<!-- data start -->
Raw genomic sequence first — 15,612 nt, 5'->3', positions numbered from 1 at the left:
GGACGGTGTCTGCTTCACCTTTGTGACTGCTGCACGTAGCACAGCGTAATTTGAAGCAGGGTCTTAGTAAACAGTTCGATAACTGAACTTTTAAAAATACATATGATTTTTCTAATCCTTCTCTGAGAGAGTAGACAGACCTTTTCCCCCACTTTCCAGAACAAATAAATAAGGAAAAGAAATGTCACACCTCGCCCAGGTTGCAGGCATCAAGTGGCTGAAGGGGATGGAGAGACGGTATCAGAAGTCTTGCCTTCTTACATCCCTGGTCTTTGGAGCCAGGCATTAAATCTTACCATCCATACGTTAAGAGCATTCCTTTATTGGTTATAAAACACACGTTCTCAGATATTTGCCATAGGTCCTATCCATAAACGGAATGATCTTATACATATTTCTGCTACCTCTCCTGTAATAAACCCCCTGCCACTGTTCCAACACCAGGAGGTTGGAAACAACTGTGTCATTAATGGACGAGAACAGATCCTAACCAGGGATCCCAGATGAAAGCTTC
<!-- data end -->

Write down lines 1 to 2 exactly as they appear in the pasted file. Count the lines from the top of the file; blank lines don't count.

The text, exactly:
Raw genomic sequence first — 15,612 nt, 5'->3', positions numbered from 1 at the left:
GGACGGTGTCTGCTTCACCTTTGTGACTGCTGCACGTAGCACAGCGTAATTTGAAGCAGGGTCTTAGTAAACAGTTCGATAACTGAACTTTTAAAAATACATATGATTTTTCTAATCCTTCTCTGAGAGAGTAGACAGACCTTTTCCCCCACTTTCCAGAACAAATAAATAAGGAAAAGAAATGTCACACCTCGCCCAGGTTGCAGGCATCAAGTGGCTGAAGGGGATGGAGAGACGGTATCAGAAGTCTTGCCTTCTTACATCCCTGGTCTTTGGAGCCAGGCATTAAATCTTACCATCCATACGTTAAGAGCATTCCTTTATTGGTTATAAAACACACGTTCTCAGATATTTGCCATAGGTCCTATCCATAAACGGAATGATCTTATACATATTTCTGCTACCTCTCCTGTAATAAACCCCCTGCCACTGTTCCAACACCAGGAGGTTGGAAACAACTGTGTCATTAATGGACGAGAACAGATCCTAACCAGGGATCCCAGATGAAAGCTTC